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The Meeting

Novel by James Darke (England) 1985.

Now that the notorious witchfinder Robert Monk is dead, tortured by gypsies in the same manner that he tortured his victims, John Ferris is free to live out his life in peace. With his new wife Sarah, he sets off for Virginia to start anew as a colonist. But even in the colonies, witchfinding rears its ugly head shattering Ferris' newly found peace. He must now restart his quest for vengeance against Monk.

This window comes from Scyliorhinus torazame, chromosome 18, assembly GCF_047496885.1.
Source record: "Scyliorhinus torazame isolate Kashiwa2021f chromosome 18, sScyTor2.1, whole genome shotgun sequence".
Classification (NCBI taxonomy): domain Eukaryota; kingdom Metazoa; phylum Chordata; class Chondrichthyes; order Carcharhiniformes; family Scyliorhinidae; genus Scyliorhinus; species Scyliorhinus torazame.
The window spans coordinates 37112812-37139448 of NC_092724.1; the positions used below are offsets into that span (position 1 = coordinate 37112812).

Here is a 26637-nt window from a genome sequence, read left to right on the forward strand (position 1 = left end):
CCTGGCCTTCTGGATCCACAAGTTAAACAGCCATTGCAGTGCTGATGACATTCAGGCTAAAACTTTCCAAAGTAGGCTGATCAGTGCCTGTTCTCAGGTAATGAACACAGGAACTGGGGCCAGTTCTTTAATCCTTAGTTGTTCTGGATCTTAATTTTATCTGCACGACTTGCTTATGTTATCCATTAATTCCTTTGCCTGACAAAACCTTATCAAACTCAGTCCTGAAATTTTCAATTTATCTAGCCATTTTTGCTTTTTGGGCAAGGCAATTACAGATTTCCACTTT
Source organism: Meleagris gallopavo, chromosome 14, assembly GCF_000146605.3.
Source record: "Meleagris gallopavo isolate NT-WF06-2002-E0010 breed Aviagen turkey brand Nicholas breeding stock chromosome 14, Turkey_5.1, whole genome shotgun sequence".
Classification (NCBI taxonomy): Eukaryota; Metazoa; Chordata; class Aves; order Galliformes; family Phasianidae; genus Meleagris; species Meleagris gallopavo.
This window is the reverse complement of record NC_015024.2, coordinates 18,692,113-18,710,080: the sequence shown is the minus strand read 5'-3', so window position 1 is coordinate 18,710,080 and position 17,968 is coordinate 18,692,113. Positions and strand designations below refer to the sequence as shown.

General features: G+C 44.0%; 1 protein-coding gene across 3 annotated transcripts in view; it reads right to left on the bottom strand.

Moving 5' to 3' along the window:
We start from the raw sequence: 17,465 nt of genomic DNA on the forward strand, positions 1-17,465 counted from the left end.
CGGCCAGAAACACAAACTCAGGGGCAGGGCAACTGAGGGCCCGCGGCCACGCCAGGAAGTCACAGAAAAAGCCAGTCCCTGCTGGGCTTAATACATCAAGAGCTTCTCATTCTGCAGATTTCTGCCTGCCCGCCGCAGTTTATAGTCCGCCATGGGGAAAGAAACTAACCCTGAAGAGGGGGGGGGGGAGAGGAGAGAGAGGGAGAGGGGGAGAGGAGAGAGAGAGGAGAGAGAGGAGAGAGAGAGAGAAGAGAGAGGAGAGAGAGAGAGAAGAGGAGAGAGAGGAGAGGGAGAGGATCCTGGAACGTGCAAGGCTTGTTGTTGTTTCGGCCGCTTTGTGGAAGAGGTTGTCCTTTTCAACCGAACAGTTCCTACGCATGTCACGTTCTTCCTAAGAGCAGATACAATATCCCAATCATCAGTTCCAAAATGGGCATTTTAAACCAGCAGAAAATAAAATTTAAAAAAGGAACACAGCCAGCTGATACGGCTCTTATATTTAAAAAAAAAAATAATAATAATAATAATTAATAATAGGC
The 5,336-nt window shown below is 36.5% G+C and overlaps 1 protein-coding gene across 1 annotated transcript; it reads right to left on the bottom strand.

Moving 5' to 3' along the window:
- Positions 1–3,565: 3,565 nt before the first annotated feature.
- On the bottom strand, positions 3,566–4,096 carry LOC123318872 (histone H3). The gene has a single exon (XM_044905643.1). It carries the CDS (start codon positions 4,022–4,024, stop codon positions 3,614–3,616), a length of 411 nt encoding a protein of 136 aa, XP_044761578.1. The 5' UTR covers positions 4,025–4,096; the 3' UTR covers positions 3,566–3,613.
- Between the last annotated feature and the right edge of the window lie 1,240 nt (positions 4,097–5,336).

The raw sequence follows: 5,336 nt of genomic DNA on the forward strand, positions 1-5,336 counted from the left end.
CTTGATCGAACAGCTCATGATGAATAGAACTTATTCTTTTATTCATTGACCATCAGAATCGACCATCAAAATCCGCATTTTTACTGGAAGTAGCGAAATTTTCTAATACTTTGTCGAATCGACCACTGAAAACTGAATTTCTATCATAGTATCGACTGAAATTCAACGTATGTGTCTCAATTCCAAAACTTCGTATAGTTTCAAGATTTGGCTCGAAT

As the first four books in this series read as chapters in one longer novel leading inexorably to the assumed death of Robert Monk; The Meeting reads merely as a linking device, to bring back Monk, to introduce new principal characters, and to set the stage for a resumption of Ferris' quest for revenge. Having said that, the story moves well enough and the tension never lets up. And after creating a Guido Smythe in The Escape, Laurence James creates a Guido Smith in The Meeting, a character who reaches a particularly nasty end at the hands of Robert Monk, an end that wouldn't be out of place in many a Guy Smith novel. The only one increasingly annoying habit prevalent throughout the Witches series is the continual overuse of the Christian name 'Jabez' - Quakers, torture victims, louts - how many people of that name could be around in the seventeenth century getting caught up in the exploits of Robert Monk?


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